How a Frankfurt rabbi explains to Hanukkah children and the attacks in Halle

"You are our future": First graders of the Lichtigfeld school celebrate in the Ignatz-Bubis community center in Hanukkah
Picture: Francois Klein

Ten weeks after the Halle attack, Jewish families celebrate Hanukkah. How do you explain to school children what happened in Halle? A visit to the Jewish Lichtigfeld School in Frankfurt's Westend.

ein the late December afternoon. The first class of the Jewish Lichtigfeld school in Frankfurt's Westend celebrates in the Ignatz-Bubis community center in Hanukkah. The hall is festively lit, the rows of chairs are almost completely occupied. The rabbi tells a story about four brothers fighting the dark. The first chops her with a sword, the second wants to shovel her into a bucket, the third sweeps her away. The rabbi makes onomatopoeic chopping, shoveling and scrubbing noises, and the children squeak with pleasure. The fourth son just lights a candle, says Rabbi Julian-Chaim Soussan. "And everything was bright and good."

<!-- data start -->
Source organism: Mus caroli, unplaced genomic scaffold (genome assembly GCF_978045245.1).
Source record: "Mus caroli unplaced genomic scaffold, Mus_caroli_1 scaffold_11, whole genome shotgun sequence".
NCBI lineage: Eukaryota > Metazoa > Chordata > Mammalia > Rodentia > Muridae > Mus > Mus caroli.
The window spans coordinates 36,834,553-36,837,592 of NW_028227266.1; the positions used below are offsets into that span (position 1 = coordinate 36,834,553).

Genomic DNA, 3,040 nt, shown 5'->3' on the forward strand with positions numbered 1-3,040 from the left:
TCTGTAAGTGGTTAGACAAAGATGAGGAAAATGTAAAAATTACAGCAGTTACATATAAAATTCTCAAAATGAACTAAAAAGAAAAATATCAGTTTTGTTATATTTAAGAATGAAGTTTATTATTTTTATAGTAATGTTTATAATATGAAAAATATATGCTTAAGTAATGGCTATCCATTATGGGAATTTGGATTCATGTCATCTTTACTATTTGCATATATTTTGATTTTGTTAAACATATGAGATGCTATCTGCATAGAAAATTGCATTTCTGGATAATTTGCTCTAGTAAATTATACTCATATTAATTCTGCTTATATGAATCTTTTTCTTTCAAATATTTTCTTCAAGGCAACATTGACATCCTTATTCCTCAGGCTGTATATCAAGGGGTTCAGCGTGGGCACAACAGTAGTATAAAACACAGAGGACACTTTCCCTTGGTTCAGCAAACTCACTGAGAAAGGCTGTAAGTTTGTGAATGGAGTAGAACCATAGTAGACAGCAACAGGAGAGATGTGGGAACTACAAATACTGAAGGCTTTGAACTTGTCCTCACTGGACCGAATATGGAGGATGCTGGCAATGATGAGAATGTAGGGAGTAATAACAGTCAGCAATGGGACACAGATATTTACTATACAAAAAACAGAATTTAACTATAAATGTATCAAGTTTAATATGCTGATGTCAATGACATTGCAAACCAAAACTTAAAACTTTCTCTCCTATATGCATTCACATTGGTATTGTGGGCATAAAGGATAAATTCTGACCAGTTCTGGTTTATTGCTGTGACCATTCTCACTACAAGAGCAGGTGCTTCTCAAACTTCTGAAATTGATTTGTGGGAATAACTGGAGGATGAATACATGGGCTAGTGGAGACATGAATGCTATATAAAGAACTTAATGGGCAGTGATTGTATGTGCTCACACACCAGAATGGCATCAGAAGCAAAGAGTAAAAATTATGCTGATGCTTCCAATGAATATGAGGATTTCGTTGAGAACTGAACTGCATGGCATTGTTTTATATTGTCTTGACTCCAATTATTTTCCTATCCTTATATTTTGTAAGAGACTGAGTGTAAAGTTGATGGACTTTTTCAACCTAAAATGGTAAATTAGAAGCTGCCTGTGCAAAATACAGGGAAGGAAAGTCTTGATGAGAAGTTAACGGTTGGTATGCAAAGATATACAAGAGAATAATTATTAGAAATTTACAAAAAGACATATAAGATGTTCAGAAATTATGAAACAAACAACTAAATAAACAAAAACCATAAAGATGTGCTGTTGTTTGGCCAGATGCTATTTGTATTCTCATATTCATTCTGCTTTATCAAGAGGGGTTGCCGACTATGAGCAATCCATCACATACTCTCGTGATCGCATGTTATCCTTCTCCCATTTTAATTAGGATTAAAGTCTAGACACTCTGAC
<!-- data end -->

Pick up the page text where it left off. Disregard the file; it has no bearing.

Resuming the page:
Leonie Feuerbach

Ten weeks earlier, on October 9, Yom Kippur's highest Jewish holiday, a right-wing extremist wanted to attack the Halle synagogue. The synagogue was not guarded, the attack only failed because the perpetrator was unable to enter the church – the door was custom-made, financed by donations from America. He then shot two passersby.

. (tagsToTranslate) Ignatz Bubis (t) Harry Schnabel (t) Julian-Chaim Soussan (t) Jews (t) Darkness (t) Hanukkah (t) first graders

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